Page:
United States District Court, S.D. Mississippi, Northern Division
DANIEL P. JORDAN, III, District Judge.
This § 1983 excessive-force case is before the Court on three motions: (1) Defendants' Motion in Limine to Exclude Plaintiff's Proposed Expert Witness ; Defendants' Motion in Limine to Exclude References to Race, Nationality or Ethnicity ; and Plaintiff's Combined Motion in Limine . The Court concludes as follows:
I. Facts and Procedural History
Plaintiff Seyed Rashid Jadbabaei claims that Florence Police Department officer Tracey Hughes used excessive force on him during a Terry stop. Jadbabaei sued the City of Florence, Mississippi, and Hughes in his individual and official capacity. Compl. . The City was later dismissed, but the claims against Hughes survived a Rule 56 motion.
On February 7, 2014-the deadline for Plaintiff's expert designations-Plaintiff designated Malcolm McMillin as an expert in the areas of law enforcement and criminal justice, administration, and procedure. Pl.'s Expert Designation [53-2]. That designation explained that "[d]ue to logistical issues, Sheriff McMillin and counsel have not been able to work together to finalize his report, " and no expert report was produced at that time. Id. at 1. The disclosure did "provide what the anticipatory testimony of McMillin would be." Pl.'s Resp.  at 2 ¶ 4. Over a month later, on March 27, 2014, Plaintiff served a supplemental expert designation, which included a copy of McMillin's expert report.
Following the close of discovery, Defendants moved to exclude McMillin's testimony. Defs.' Mot. . The parties thereafter filed other in limine motions that have been briefed and otherwise discussed during the pretrial conference held September 26, 2014. The Court has personal and subject-matter jurisdiction and is prepared to rule.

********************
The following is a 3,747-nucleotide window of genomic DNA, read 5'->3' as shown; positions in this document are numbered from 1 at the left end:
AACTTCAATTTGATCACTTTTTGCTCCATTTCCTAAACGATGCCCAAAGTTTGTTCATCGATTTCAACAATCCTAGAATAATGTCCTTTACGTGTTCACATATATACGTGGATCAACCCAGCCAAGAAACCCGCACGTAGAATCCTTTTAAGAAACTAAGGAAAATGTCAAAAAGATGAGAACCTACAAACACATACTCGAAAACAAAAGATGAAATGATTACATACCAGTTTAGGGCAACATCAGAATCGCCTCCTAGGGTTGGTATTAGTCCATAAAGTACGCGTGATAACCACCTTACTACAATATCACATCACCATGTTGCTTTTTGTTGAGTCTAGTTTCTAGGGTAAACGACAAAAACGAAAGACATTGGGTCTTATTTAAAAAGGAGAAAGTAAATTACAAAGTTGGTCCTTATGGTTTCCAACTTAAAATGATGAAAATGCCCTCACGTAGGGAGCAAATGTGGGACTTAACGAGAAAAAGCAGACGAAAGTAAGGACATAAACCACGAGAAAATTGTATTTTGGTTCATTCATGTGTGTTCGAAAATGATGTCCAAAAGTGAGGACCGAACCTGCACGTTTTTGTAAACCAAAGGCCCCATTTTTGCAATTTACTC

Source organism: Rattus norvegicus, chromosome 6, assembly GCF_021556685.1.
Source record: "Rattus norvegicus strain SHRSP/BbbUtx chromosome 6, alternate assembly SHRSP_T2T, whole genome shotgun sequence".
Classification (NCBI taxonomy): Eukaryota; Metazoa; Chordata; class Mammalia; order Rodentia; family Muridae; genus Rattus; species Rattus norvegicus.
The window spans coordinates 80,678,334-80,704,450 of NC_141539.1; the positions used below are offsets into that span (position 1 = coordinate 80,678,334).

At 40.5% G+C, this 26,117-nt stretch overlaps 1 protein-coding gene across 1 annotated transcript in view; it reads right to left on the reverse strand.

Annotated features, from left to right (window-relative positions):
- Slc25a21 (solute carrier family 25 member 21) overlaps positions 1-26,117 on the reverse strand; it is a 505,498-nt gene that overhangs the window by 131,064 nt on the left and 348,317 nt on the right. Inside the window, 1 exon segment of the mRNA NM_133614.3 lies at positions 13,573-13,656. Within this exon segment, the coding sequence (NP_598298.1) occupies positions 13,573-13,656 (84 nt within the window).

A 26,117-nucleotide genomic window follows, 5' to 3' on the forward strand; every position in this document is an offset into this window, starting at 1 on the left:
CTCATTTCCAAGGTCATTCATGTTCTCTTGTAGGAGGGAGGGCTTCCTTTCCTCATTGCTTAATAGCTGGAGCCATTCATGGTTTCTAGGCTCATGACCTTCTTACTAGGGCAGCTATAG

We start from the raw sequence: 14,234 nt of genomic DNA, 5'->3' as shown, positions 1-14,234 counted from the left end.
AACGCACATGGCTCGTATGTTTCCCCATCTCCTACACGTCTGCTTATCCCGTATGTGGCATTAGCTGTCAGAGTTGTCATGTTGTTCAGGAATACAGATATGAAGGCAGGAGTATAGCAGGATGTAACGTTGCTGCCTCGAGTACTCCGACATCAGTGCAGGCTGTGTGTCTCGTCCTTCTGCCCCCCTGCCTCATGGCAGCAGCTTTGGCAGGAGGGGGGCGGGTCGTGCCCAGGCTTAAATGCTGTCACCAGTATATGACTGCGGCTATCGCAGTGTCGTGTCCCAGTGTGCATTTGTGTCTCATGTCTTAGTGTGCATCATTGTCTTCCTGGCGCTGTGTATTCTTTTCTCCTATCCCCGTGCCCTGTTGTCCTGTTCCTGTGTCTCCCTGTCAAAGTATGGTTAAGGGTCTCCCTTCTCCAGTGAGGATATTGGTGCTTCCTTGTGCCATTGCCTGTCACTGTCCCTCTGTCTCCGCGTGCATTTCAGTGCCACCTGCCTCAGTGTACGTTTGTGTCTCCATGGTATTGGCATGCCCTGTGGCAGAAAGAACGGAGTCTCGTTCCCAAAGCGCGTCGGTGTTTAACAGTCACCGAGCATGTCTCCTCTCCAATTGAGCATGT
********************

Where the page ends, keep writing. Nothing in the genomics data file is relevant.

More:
A. Motion to Exclude Expert Opinions
Defendants moved to exclude the opinions of Sheriff McMillin as untimely and otherwise inadequate under Rule 702 of the Federal Rules of Evidence. Although the designation was clearly late, so was the objection. Compare Fed.R.Civ.P. 26(a)(2)(A), and L.U. Civ. R. 26(a)(2), with L.U. Civ. R. 26(a)(3). Regardless, the opinion is otherwise infirm.
McMillin's report offers the following related opinions:
There is no doubt that officer Hughes violated known, nationally recognized law enforcement standards when he struck and beat down the Plaintiff in this case.
Tracey Hughes violated well-recognized law enforcement procedures when he used excessive force under the circumstances presented. Officer Hughes interrogated Plaintiff, conducted a "Terry" pat down and then, when Plaintiff did not consent to a strip search as demanded by officer Hughes, Hughes struck Plaintiff in the face with his fist and tackled plaintiff to the ground as evidenced by the video and audio recording of the incident in question.
McMillin Report [50-1] at 4-5. Thus, he offers the bald conclusion that Officer Hughes used excessive force. See Pl.'s Resp.  at 4 ¶ 6 (describing McMillin's testimony as including his opinion "that under ...